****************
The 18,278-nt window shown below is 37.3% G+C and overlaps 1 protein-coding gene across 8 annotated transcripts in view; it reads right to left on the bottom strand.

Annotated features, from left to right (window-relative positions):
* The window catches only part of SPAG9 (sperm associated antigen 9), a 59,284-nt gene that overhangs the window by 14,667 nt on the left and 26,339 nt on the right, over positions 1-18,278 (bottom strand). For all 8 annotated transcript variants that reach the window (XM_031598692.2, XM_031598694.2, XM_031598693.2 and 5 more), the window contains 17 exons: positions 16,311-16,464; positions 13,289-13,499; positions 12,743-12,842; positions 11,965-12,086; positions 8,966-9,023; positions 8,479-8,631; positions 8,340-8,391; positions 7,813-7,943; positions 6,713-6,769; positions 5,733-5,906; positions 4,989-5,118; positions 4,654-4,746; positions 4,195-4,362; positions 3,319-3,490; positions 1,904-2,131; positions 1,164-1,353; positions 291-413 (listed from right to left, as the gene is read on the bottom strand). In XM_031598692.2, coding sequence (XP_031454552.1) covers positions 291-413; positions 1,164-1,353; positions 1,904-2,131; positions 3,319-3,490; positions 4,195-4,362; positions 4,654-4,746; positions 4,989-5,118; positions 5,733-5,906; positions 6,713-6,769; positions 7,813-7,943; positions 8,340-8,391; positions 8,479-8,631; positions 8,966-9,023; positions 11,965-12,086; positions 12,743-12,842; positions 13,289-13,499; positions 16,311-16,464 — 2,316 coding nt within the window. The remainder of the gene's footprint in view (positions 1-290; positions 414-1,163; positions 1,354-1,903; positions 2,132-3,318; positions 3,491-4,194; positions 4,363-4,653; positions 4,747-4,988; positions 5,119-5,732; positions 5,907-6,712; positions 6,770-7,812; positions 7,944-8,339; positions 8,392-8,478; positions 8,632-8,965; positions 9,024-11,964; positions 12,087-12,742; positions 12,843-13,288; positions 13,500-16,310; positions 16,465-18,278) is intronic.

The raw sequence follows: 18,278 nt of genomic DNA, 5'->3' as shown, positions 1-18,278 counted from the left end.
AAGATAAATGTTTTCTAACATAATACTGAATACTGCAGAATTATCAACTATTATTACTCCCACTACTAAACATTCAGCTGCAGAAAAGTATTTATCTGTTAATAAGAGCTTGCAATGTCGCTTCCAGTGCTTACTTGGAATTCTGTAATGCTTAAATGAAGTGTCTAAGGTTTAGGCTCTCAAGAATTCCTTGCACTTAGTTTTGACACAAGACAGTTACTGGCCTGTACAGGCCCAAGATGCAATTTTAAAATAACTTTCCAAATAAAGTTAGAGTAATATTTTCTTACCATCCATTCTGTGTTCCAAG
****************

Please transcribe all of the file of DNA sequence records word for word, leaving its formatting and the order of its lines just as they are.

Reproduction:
The 18,278-nt window shown below is 37.3% G+C and overlaps 1 protein-coding gene across 8 annotated transcripts in view; it reads right to left on the bottom strand.

Annotated features, from left to right (window-relative positions):
* The window catches only part of SPAG9 (sperm associated antigen 9), a 59,284-nt gene that overhangs the window by 14,667 nt on the left and 26,339 nt on the right, over positions 1-18,278 (bottom strand). For all 8 annotated transcript variants that reach the window (XM_031598692.2, XM_031598694.2, XM_031598693.2 and 5 more), the window contains 17 exons: positions 16,311-16,464; positions 13,289-13,499; positions 12,743-12,842; positions 11,965-12,086; positions 8,966-9,023; positions 8,479-8,631; positions 8,340-8,391; positions 7,813-7,943; positions 6,713-6,769; positions 5,733-5,906; positions 4,989-5,118; positions 4,654-4,746; positions 4,195-4,362; positions 3,319-3,490; positions 1,904-2,131; positions 1,164-1,353; positions 291-413 (listed from right to left, as the gene is read on the bottom strand). In XM_031598692.2, coding sequence (XP_031454552.1) covers positions 291-413; positions 1,164-1,353; positions 1,904-2,131; positions 3,319-3,490; positions 4,195-4,362; positions 4,654-4,746; positions 4,989-5,118; positions 5,733-5,906; positions 6,713-6,769; positions 7,813-7,943; positions 8,340-8,391; positions 8,479-8,631; positions 8,966-9,023; positions 11,965-12,086; positions 12,743-12,842; positions 13,289-13,499; positions 16,311-16,464 — 2,316 coding nt within the window. The remainder of the gene's footprint in view (positions 1-290; positions 414-1,163; positions 1,354-1,903; positions 2,132-3,318; positions 3,491-4,194; positions 4,363-4,653; positions 4,747-4,988; positions 5,119-5,732; positions 5,907-6,712; positions 6,770-7,812; positions 7,944-8,339; positions 8,392-8,478; positions 8,632-8,965; positions 9,024-11,964; positions 12,087-12,742; positions 12,843-13,288; positions 13,500-16,310; positions 16,465-18,278) is intronic.

The raw sequence follows: 18,278 nt of genomic DNA, 5'->3' as shown, positions 1-18,278 counted from the left end.
AAGATAAATGTTTTCTAACATAATACTGAATACTGCAGAATTATCAACTATTATTACTCCCACTACTAAACATTCAGCTGCAGAAAAGTATTTATCTGTTAATAAGAGCTTGCAATGTCGCTTCCAGTGCTTACTTGGAATTCTGTAATGCTTAAATGAAGTGTCTAAGGTTTAGGCTCTCAAGAATTCCTTGCACTTAGTTTTGACACAAGACAGTTACTGGCCTGTACAGGCCCAAGATGCAATTTTAAAATAACTTTCCAAATAAAGTTAGAGTAATATTTTCTTACCATCCATTCTGTGTTCCAAG